Honour Roll Highlights
Business student earns international award
Memorial business student Alyson Byrne kicked off her final semester in the bachelor of commerce (co-operative) program this year with a prestigious international award. Ms. Byrne is one of five women worldwide to receive the Zonta International Jane M. Klausman Women in Business Scholarship valued at $4,000 US. Zonta International is a global service organization of women executives and professionals working to advance the status of women.
Engineering prof named international award winner
Professor M. Azizur Rahman was awarded the 2004 William E. Newell Power Electronics Award for outstanding achievement. Dr. Rahman, a University Research Professor (awarded 1993), has been teaching for more than 42 years, 28 at the Faculty of Engineering and Applied Science at Memorial. Dr. Rahman received a suitably inscribed plaque and cash prize of US $5,000. He is the second Canadian to win the award.
Geoscientist named honorary professor
An expert in the evolution and tectonic development of mountain belts, Dr. Harold "Hank" Williams was awarded the title of Honorary Research Professor by Memorial University's Board of Regents in December. Dr. Williams advanced the theory of colliding super-continents for the very first time in the 1970s by helping to transform the notion of Continental Drift into the Theory of Plate Tectonics. In 1968 Dr. Williams joined the faculty at Memorial University of Newfoundland, where he was the first to receive the prestigious title of University Research Professor and the first to be appointed Alexander Murray Professor.
Memorial prof hits the roof of the continent: Scaling new heights
Memorial University professor Dr. T.A. Loeffler holds a Memorial flag at the top of North America’s highest peak on Mount McKinley.
Memorial University professor T. A. Loeffler reached the summit of North American's highest mountain this past year - a feat accomplished by only a select few climbers in the world. Dr. Loeffler reached the peak of Mount McKinley in Alaska's Denali National Park and Preserve on June 26, 2005. McKinley is 20,320 (6,194 metres) feet above sea level and has a vertical rise greater than Mount Everest, making it the steepest mountain in the world. McKinley is considered by experts to be the coldest mountain in the world. Dr. Loeffler began training for the arduous trip in August of 2004, following an intense physical and mental program. She worked out 20-25 hours per week, completing strength and cardio exercises, yoga and step aerobics with a 60-pound backpack that was at least half her weight.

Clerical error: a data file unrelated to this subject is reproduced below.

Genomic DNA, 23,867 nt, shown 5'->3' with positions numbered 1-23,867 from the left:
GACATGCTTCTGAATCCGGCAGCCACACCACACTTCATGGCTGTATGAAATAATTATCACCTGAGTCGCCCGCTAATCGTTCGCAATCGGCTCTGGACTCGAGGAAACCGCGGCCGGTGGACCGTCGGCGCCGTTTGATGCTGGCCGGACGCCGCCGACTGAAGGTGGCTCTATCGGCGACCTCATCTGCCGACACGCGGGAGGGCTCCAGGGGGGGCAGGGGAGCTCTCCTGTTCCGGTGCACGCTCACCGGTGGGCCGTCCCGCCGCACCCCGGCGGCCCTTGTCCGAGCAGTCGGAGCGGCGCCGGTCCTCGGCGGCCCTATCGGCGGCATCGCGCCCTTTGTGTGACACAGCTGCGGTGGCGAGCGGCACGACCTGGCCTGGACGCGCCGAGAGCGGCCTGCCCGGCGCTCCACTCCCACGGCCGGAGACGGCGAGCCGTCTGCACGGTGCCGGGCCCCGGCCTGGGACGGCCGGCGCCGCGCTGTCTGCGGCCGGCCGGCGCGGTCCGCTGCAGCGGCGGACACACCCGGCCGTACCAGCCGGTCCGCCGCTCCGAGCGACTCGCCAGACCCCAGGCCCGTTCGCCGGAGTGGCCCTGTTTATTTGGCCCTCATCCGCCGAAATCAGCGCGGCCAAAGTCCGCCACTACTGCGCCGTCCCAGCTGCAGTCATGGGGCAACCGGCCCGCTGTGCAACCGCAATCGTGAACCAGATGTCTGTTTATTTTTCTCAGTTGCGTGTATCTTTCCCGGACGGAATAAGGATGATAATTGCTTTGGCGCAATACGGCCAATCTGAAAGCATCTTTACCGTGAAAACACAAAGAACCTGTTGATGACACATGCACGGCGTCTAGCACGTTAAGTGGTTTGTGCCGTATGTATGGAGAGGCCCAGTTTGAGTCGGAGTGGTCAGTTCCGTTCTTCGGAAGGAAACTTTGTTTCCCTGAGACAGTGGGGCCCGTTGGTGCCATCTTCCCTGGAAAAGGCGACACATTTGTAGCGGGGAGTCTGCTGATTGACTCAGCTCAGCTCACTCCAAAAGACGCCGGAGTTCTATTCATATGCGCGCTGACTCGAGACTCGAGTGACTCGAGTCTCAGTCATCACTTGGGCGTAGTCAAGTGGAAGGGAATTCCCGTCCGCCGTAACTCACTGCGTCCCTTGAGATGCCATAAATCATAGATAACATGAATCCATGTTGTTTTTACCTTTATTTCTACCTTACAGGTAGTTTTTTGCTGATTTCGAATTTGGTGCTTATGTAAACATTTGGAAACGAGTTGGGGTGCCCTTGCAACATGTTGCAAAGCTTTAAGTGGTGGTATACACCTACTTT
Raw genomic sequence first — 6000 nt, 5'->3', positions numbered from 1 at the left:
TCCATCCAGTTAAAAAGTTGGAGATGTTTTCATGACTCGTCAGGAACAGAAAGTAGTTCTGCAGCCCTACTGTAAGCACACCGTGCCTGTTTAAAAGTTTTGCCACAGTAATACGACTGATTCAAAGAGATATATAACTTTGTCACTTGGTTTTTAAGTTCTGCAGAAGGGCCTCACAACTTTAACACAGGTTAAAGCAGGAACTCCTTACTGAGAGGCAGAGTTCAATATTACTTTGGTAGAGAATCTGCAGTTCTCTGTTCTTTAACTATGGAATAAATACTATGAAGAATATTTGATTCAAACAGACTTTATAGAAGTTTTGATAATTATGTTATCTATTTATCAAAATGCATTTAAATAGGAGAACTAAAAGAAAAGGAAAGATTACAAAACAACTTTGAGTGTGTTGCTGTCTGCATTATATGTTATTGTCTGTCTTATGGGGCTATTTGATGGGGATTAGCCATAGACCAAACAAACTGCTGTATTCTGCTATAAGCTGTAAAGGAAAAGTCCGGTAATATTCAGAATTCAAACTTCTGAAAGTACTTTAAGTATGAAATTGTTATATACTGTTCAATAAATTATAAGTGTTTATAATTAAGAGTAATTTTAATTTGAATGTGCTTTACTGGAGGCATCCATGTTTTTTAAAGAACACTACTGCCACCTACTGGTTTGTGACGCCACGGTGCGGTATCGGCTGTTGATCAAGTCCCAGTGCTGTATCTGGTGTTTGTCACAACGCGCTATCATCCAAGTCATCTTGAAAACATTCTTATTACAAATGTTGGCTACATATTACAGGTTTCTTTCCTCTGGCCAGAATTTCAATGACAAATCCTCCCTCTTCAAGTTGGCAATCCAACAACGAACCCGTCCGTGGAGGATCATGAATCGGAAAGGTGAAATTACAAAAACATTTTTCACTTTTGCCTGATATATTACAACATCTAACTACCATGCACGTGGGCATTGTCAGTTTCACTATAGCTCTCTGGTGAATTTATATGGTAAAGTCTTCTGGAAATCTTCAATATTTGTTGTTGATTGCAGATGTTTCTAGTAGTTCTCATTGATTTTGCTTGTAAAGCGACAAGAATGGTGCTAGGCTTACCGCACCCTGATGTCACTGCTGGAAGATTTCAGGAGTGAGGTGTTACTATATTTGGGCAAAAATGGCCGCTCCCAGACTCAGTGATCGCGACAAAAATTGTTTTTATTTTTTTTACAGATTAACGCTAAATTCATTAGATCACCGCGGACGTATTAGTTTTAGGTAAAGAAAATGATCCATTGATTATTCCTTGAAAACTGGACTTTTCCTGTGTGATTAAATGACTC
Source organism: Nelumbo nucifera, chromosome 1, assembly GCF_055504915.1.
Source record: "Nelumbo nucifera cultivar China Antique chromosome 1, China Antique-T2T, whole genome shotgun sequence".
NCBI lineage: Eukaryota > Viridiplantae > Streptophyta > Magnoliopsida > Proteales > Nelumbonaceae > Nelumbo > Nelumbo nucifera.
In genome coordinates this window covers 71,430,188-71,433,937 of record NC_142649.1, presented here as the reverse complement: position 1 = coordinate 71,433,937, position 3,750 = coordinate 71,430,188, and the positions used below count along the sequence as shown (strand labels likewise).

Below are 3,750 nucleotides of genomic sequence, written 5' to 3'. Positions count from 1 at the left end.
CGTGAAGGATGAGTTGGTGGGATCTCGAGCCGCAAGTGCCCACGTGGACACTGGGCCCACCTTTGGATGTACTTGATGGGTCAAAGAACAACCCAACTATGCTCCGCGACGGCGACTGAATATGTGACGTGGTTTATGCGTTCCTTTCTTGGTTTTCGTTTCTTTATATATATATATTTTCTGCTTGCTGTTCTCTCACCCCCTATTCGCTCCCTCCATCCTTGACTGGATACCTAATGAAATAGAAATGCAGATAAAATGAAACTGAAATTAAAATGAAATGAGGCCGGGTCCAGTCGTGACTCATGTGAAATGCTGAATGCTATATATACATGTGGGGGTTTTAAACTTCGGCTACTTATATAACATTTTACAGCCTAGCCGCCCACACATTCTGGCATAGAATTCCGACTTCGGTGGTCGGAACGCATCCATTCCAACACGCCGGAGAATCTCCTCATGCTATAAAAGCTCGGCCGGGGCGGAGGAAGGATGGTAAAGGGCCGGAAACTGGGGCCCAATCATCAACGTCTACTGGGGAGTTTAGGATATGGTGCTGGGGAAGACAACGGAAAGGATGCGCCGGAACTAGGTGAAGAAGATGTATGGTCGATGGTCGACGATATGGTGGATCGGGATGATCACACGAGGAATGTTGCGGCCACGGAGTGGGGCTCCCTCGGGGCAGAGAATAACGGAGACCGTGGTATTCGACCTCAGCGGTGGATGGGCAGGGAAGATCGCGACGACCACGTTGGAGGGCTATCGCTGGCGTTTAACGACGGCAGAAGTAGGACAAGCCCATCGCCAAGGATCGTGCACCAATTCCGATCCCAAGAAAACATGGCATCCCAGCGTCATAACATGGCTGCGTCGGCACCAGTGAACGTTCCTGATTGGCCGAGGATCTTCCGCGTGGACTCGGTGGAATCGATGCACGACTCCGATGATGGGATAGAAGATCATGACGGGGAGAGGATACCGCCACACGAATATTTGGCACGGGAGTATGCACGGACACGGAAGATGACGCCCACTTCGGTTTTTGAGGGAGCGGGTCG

New appointments to the Order of Canada
Memorial University was well represented when Governor General Adrienne Clarkson announced 74 new appointments to the Order of Canada Feb. 8. Dr. Max House, founder of the Telemedicine Centre at Memorial, was named an Officer of the Order of Canada, joining luminaries Susan Aglukark, Paul Anka, and Jane Urquhart. Jane Urquhart also holds an honorary degree from Memorial. As well, Ann Hart, head of Memorial's Centre for Newfoundland Studies from 1976 to 1997, was named a member of the Order of Canada.
Wrestler picks up national medal
Kerri-Ann Evely did something no Memorial female athlete had accomplished before: winning a national wrestling medal. Ms. Evely took home a bronze medal in the women's 70 kilogram class at the 2005 Canadian Interuniversity Sport wrestling championships at Brock University in St. Catharine's, Ontario, March 6.
Team wins gold at robot competition
Four Memorial students, as part of a team of 33, won gold at an international underwater robotics competition this year held in the astronaut training facility, Johnson Space Center in Houston, Texas. With students from MUN and high schools in the Eastern School District in Newfoundland and Labrador, the team competed against 40 other teams, including some prestigious engineering schools. The team's win was in the advanced technology (Explorer) class and their awards included first place overall, 2005 Remotely Operated Vehicle Competition; first place Robot Performance; first place Engineering Panel Presentation; first Engineering Display; first place Teamwork and Professionalism; and first place in Tether Management. The four MUN students on the team were engineering students Scott Follett, Sarah Howse, Renee Hodder and Andrew Osmond.
Accolades for soccer Sea-Hawks